The Department of Justice announced Friday that IBERIABANK Corporation agreed to pay $11,692,149 to resolve allegations that they violated the False Claims Act. The allegations centered on certifications of compliance with Federal requirements to obtain insurance on mortgage loans from the Federal Housing Administration. IBERIABANK is a Louisiana corporation that has branches all across the southeastern United States.
According to DOJ, IBERIABANK participated as a direct endorsement (“DE”) lender in the FHA insurance program. DE lenders can originate, underwrite, and endorse mortgages for FHA insurance. This allows lenders to who have endorsed mortgages for FHA insurance to bring an insurance claim to the Department of Housing and Urban Development (“HUD”) in the event a loan defaults. DE lenders are required to follow federal rules to ensure they are properly underwriting and certifying mortgages. The DE lenders then certify the mortgages comply with FHA requirements.
Between 2005 and 2014, IBERIABANK allegedly paid incentive payments to underwriters, which is prohibited by federal regulation. HUD had informed IBERIABANK in 2010 that it was not in compliance with the underwriter commission prohibition. IBERIABANK allegedly told HUD that it was no longer paying the commissions but did not disclose to HUD that it continued to pay underwriters incentive payments through 2014. The result was that HUD insured loans approved by IBERIABANK that were not eligible for FHA insurance under the federal regulations.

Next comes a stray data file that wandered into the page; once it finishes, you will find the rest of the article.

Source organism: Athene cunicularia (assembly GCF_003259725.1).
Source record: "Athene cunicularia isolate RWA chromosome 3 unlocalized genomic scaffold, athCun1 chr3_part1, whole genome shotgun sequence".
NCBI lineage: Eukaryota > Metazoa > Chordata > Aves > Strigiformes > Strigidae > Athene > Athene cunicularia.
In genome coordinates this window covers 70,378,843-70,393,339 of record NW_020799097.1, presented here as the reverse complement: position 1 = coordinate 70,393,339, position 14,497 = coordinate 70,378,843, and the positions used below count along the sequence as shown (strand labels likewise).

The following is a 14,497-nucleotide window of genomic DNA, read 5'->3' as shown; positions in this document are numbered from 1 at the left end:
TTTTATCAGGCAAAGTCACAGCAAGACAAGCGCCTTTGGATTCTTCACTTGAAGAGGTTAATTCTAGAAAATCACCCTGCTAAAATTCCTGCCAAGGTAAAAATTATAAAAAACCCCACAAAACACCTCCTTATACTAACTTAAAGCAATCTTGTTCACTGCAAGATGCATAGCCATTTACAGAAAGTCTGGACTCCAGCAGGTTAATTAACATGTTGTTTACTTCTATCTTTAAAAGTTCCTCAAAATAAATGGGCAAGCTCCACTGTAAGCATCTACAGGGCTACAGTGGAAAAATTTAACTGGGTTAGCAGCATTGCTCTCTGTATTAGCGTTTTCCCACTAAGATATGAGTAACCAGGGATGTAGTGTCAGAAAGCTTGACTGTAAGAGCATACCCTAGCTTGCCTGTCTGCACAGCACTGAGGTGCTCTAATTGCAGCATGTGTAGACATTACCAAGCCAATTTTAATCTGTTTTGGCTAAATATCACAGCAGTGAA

The allegations came to the government in the form of a qui tam lawsuit by former IBERIABANK employees Kelley R. Shackleford and Karen Mills, who were employed at an IBERIABANK branch in Little Rock, Arkansas. Jeremy Kirkland, Acting Deputy Inspector General, HUD Office of Inspector General said “It is troubling when financial institutions, who have fiduciary responsibilities and are expected to conduct themselves as honest brokers, wrongfully exploit federally funded programs.”
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